Venous Thromboembolic Screening In Pediatric Trauma: A Prospective Cohort Study Of Risk-stratified Ultrasonography Reveals Significant Hidden Morbidity
Joseph Tobias, Aaron Cunningham, Alexandra Dixon, Daniel F. Labuz, Lori Moss, Elizabeth Dewey, Kristina Haley, Erin Burns, Martin Schreiber, Rachel Wilson, *Nicholas A. Hamilton, *Mubeen A. Jafri
Oregon Health & Science University, Portland, OR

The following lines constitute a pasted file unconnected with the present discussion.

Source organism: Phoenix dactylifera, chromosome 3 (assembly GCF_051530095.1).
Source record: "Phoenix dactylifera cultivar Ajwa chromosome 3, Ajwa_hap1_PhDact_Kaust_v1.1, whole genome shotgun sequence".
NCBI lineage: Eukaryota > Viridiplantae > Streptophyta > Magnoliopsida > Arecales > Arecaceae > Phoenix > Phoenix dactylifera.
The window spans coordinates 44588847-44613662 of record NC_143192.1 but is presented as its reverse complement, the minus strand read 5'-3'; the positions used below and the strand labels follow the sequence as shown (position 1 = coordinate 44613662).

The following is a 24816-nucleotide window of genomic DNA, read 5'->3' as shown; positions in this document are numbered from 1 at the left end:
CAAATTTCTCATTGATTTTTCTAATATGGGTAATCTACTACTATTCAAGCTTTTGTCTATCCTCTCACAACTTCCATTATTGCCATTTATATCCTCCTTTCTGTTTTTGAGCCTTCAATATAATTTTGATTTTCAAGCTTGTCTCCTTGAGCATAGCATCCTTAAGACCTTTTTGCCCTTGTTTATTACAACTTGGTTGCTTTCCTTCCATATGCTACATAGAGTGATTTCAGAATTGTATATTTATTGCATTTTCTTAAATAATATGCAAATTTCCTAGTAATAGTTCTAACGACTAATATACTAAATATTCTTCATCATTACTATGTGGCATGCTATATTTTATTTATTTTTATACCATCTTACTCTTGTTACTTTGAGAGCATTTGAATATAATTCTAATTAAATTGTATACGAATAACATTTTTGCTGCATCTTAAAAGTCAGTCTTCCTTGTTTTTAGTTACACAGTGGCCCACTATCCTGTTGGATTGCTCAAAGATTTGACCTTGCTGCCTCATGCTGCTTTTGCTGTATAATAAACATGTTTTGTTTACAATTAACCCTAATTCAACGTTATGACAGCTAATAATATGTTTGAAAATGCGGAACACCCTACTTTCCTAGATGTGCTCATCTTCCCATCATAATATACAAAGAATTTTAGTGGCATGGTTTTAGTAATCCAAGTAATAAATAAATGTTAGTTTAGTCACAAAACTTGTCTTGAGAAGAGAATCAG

Purpose: This prospective cohort study evaluates risk-stratified venous thromboembolism(VTE) screening in injured children. Significance: While the reported incidence of VTE is 6-10% among critically injured children, there is no standard for screening. Asymptomatic VTE is largely undiagnosed and may have long-term sequela, including post-thrombotic syndrome(PTS). Implementation: Patients admitted to a level-one pediatric trauma center were risk-stratified for VTE using a validated prediction algorithm. Children at high-risk(scores ≥523, ≥1% risk) received screening duplex ultrasonography. Children at moderate-risk(scores 410-522, 0.3-0.99% risk) were screened as a comparison/control(panels A, B). Outcomes: 355 children were consecutively risk-stratified from October 2019 to May 2021. 47 children received screening duplex: 21 from a high-risk cohort and 26 from a moderate-risk cohort. 4 children were diagnosed with VTE in the high-risk cohort compared to 7 in the moderate-risk cohort(panel C, p=0.53). Incidence of VTE among screened children was 23.4%(11/47). Asymptomatic VTE accounted for 81.8% of all events(9/11). 54.5%(6/11) of VTE were central venous catheter(CVC)-associated. 75%(6/8) of VTE in surviving children resolved by 3 months with no symptoms of PTS. No cases of VTE were identified in unscreened children. Institutional VTE incidence was 3.1%(11/355).Implications: Risk-stratified screening demonstrates a significant incidence of asymptomatic VTE in injured children that may otherwise be unrecognized. This hidden morbidity should guide enhanced screening for VTE and possible re-evaluation of prediction algorithms developed from symptomatic VTE risk.
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